This is really surprising considering how little train traffic there is in Richmond. The only active lines are operated by CN and both serve the south arm of the Fraser. The active track (“The Lulu Island Industrial Line“) runs along the north arm from a bridge which links it New Westminster and the main lines. It splits into two spurs one along No 9 Road to LaFarge cement and the expanding industrial Area and the other along River Road to Shell Road where it runs sharply south and reaches Fraser Wharves next to the Deas Basin. The main traffic is imported cars, though there are a very small number of industrial plants that get bulk commodities like plastic pellets by rail.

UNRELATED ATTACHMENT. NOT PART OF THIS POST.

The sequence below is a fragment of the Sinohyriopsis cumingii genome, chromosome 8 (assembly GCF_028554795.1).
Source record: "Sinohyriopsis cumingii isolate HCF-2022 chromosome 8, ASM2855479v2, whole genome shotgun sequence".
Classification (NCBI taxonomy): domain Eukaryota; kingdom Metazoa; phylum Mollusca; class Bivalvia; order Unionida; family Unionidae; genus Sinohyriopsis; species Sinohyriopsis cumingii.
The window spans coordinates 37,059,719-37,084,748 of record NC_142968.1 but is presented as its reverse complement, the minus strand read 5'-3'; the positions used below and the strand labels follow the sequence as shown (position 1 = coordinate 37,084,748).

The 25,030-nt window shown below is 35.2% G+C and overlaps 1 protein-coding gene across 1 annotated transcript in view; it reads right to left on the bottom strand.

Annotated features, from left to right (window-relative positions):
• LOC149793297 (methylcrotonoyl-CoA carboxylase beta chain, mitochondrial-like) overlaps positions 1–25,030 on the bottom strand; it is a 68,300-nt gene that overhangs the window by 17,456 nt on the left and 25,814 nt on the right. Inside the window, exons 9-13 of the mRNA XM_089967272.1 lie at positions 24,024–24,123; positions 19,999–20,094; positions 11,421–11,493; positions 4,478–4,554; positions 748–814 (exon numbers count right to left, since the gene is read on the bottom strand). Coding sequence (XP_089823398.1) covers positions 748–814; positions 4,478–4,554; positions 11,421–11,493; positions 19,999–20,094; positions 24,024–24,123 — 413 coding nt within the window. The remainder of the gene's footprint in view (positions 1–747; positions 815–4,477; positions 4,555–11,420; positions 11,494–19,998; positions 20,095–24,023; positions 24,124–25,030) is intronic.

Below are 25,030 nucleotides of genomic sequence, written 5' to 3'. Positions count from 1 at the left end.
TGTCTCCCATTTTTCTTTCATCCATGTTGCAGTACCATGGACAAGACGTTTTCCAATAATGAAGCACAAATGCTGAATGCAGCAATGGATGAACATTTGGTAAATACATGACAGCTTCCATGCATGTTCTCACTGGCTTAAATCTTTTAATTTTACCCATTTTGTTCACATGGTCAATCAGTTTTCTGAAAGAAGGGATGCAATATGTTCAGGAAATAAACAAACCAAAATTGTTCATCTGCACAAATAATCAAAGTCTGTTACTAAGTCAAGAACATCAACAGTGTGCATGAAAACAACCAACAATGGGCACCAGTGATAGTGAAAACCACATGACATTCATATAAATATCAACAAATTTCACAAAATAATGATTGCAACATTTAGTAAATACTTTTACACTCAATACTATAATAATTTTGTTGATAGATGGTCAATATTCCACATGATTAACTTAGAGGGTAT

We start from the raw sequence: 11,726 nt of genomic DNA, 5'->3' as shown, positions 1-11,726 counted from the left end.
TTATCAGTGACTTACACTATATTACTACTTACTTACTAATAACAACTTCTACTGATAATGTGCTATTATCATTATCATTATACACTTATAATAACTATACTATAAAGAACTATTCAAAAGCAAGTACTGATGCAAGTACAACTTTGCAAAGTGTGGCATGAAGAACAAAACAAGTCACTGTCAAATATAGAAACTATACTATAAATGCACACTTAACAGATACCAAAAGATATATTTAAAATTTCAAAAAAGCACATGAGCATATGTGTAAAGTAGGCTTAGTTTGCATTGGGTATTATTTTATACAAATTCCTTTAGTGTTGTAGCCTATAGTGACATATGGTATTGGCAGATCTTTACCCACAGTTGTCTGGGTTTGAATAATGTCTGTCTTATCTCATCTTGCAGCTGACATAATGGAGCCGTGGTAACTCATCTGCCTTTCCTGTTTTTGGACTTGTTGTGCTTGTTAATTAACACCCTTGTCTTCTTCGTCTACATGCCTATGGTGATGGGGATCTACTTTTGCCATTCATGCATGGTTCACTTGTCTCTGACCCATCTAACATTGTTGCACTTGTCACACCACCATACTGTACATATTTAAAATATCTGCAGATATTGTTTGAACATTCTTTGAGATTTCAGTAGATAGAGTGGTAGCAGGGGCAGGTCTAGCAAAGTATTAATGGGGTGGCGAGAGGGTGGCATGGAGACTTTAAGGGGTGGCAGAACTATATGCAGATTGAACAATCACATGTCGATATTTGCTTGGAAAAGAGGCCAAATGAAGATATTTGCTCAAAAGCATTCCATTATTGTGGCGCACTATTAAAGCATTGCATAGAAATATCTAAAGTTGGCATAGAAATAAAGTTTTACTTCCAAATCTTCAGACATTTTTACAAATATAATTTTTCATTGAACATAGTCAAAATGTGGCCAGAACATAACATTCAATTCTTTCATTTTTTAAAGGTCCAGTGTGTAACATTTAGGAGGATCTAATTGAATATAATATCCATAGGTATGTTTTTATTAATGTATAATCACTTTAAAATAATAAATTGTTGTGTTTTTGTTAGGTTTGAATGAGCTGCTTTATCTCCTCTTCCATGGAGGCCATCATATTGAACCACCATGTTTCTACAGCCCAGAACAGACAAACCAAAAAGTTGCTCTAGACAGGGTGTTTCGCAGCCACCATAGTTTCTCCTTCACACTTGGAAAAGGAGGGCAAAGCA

The trains are not especially frequent – and on the Shell Road line I would guess that its down to about 1 a day each way on weekdays. So managing to get the worst record in BC says something about Richmond drivers. Unfortunately there are a lot of very prejudiced remarks that are made about drivers in Richmond, but as with all the best legends there is a grain of truth. Richmond was the scene of a long running driver’s license scam – driving schools found corrupt examiners who would pass people for cash. While that practice was uncovered and stopped, no remedial action was ever taken, so those who had obtained licenses by this method are still driving.